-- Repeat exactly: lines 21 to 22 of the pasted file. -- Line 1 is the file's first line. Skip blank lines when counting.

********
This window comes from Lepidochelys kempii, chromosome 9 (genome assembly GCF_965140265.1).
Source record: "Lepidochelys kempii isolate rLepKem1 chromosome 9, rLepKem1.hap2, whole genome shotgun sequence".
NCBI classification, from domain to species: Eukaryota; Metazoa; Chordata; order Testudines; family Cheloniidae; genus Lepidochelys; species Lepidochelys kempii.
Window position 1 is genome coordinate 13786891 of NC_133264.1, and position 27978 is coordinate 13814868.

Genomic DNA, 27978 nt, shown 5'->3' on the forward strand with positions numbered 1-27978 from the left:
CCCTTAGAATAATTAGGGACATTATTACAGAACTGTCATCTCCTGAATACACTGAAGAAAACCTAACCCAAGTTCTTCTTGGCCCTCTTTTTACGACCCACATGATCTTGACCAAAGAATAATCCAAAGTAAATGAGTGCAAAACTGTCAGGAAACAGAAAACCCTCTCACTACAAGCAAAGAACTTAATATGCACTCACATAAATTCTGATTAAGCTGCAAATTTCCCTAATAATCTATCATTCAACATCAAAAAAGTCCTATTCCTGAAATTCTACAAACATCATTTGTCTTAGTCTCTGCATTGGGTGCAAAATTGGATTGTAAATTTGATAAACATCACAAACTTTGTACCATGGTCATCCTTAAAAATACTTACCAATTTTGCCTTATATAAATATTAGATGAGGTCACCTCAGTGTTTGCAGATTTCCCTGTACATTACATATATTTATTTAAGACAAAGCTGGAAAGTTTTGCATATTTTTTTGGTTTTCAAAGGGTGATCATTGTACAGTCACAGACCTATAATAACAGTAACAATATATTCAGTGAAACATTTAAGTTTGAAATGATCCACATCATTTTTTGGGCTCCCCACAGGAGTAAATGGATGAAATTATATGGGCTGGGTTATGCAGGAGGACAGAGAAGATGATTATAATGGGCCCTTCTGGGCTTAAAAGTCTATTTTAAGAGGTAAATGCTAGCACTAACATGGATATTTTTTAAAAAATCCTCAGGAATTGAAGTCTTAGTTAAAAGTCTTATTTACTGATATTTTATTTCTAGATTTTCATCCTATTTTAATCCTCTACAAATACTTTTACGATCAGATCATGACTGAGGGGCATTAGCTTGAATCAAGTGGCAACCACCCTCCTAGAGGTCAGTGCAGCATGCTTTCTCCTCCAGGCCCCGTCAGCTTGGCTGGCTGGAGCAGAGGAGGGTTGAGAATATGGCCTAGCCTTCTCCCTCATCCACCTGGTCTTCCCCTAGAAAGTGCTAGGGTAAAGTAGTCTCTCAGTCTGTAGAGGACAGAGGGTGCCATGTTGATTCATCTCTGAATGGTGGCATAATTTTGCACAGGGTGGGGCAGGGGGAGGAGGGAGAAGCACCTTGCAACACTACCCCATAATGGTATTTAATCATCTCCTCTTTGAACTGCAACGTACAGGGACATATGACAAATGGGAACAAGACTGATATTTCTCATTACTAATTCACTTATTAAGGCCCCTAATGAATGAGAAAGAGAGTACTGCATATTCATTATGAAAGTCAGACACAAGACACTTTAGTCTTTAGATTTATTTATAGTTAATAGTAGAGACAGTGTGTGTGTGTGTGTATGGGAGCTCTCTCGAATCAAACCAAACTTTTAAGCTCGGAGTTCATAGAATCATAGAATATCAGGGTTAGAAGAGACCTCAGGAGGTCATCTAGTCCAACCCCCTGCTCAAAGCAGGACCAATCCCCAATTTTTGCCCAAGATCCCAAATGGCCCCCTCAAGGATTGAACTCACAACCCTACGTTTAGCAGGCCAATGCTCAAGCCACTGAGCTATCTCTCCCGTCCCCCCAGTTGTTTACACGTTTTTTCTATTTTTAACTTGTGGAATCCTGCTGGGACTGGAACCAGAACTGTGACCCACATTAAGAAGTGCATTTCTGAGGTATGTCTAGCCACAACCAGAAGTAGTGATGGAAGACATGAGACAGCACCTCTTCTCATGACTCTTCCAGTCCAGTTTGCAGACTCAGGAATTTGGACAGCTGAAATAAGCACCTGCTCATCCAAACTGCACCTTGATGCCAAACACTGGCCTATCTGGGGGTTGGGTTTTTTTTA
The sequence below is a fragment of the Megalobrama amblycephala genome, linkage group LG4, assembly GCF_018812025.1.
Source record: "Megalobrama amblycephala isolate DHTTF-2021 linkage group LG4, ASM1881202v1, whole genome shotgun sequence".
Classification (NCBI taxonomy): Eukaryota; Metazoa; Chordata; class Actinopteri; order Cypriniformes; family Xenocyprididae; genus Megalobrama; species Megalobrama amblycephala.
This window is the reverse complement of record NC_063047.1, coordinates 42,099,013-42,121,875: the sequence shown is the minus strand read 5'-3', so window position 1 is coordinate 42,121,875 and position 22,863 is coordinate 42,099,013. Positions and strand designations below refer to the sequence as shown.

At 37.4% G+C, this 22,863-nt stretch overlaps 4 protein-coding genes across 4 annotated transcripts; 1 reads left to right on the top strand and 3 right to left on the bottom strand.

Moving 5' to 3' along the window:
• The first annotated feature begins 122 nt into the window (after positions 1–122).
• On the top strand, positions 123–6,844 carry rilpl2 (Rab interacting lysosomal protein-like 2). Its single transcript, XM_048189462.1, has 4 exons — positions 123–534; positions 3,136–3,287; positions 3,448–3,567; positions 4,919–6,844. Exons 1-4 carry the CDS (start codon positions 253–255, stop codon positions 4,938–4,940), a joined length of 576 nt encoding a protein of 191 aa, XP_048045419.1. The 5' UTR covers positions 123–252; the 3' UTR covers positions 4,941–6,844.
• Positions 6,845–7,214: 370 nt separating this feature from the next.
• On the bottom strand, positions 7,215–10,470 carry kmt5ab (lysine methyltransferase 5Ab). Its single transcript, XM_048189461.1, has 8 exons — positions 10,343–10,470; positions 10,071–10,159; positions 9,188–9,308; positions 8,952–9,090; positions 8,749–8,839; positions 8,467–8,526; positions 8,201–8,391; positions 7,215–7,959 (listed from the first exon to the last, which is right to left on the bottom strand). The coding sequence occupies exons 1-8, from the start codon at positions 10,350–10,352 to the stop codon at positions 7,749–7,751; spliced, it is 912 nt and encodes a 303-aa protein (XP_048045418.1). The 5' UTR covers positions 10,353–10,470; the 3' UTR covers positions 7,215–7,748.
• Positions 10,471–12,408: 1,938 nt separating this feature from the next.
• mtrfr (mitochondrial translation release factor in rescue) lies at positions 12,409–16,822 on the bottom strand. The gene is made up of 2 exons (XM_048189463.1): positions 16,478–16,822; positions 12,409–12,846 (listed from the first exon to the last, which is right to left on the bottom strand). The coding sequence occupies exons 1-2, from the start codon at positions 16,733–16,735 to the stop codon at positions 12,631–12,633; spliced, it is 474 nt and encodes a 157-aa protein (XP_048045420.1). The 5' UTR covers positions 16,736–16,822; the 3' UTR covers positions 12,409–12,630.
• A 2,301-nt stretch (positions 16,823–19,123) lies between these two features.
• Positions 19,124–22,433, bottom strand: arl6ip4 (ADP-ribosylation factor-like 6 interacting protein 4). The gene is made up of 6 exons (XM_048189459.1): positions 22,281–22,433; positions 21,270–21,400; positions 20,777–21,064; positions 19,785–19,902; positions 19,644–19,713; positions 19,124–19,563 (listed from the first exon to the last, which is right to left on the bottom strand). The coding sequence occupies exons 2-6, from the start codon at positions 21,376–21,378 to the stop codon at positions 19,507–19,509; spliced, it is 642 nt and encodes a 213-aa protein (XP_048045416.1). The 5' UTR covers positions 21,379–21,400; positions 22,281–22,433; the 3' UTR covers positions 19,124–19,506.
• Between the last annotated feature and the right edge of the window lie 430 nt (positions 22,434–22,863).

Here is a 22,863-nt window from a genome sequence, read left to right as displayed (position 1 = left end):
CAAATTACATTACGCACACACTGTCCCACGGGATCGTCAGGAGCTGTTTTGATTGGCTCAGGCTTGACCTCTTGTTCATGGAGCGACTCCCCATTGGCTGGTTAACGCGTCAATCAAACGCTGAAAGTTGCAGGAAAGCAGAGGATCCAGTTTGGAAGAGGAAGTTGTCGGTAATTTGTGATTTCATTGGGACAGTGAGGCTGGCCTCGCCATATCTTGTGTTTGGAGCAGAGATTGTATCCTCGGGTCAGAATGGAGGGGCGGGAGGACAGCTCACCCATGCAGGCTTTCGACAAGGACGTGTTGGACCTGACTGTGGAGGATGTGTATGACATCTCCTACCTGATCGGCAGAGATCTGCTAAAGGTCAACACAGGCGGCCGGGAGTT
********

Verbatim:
• Between the last annotated feature and the right edge of the window lie 430 nt (positions 22,434–22,863).

Here is a 22,863-nt window from a genome sequence, read left to right as displayed (position 1 = left end):